Alan Greenblatt is a GOVERNING correspondent.E-mail: firstname.lastname@example.org
The divided government argument that some Republicans are employing in federal elections is also being put to good use in New York State. Democrats only need to gain two seats Tuesday to take over the state Senate for the first time in more than 40 years.
Republicans are warning not only of unified Democratic control for the first time since 1935, but pointing out that all three of the state's top leaders -- Gov. David Paterson, Assembly Speaker Sheldon Silver and Senate Democratic leader Malcolm Smith -- all hail from New York City.
"The reality is that if Democrats take over, you're going to get more 'city' representation," Henry L. Taylor Jr., director of the University at Buffalo's Center for Urban Studies, told the Buffalo News.
New York Democrats hope that general enthusiasm for their party will put them over the top. The Journal News of Westchester County reports on voter registration figures, noting that enrollment does not mean straight-party voting:
Republicans in 2006 held a roughly 8,600 edge in enrollment over Democrats in Sen. James Alesi's 55th District, which covers the eastern Monroe County suburbs. But with more than 8,200 voters enrolling as Democrats since the last Senate election, the Republican lead is down to just about 500 voters as Alesi faces Democrat David Nachbar.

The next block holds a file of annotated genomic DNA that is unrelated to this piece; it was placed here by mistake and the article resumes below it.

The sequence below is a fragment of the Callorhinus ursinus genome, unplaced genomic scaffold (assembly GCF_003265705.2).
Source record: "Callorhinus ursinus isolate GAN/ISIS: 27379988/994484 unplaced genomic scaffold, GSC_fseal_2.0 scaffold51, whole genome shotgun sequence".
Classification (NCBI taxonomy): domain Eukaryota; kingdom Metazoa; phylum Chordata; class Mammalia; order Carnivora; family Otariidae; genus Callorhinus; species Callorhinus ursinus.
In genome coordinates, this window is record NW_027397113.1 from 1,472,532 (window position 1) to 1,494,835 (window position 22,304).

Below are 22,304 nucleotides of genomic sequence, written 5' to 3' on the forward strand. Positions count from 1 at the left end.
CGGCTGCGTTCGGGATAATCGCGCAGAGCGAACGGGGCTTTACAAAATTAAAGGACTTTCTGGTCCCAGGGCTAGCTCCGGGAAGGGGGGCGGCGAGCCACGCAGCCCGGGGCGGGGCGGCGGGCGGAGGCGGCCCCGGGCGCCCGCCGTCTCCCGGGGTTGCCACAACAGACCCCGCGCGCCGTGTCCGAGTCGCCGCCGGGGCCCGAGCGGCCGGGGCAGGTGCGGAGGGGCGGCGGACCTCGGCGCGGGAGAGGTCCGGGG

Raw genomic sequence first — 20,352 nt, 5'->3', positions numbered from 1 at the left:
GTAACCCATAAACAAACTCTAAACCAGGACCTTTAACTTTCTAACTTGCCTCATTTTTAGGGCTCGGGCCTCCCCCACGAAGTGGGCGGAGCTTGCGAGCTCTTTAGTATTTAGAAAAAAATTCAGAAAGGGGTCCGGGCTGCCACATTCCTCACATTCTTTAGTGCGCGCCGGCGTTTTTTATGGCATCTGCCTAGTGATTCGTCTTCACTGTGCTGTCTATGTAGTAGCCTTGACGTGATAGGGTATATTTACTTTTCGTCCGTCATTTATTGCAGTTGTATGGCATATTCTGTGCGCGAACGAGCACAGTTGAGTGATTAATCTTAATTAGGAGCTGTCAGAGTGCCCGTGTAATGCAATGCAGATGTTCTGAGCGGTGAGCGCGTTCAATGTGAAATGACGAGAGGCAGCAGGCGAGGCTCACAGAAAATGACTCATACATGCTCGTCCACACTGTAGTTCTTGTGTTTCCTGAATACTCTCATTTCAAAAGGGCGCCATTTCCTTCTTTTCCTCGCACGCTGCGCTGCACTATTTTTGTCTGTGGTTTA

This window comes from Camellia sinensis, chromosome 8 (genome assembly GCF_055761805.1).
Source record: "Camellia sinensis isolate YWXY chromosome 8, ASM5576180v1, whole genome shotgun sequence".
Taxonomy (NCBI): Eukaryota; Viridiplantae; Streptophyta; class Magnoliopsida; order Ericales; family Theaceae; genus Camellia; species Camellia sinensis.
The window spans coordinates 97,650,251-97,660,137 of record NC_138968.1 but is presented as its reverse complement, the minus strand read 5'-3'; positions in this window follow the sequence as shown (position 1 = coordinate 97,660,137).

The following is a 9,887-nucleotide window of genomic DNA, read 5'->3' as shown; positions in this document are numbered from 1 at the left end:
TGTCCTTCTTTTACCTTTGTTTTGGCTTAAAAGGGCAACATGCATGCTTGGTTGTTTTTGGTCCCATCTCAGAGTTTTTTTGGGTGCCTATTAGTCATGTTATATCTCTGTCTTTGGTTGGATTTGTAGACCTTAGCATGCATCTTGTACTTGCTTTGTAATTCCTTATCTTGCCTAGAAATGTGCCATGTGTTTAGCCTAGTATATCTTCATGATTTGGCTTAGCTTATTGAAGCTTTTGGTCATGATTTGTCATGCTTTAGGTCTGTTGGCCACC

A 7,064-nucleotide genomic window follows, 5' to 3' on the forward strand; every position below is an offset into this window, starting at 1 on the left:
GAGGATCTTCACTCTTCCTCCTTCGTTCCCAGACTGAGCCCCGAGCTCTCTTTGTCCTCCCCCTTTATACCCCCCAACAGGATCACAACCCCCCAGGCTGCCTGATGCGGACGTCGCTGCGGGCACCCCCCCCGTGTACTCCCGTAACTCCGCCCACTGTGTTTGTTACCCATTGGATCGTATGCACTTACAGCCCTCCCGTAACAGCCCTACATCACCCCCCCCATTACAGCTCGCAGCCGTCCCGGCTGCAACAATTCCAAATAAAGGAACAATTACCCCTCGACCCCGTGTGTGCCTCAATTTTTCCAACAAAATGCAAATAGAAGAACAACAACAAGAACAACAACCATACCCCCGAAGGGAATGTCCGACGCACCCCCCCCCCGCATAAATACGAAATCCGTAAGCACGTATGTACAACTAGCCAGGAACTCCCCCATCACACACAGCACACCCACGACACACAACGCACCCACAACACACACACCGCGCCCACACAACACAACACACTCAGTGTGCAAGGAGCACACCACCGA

The 61st District, which is an open seat in western New York and a critical race for both parties, now has 5,800 fewer Republicans than it did in 2006. So instead of a 9,794 enrollment edge the GOP enjoyed, the lead is now about 4,100.
The other day, Newsday speculated about the possibility of the chamber ending up in a tie, getting Paterson to say he could easily see that happening, or either party ending up with a one-seat majority. The Long Island paper also provided a handy tip sheet on races to watch:
Too close to call
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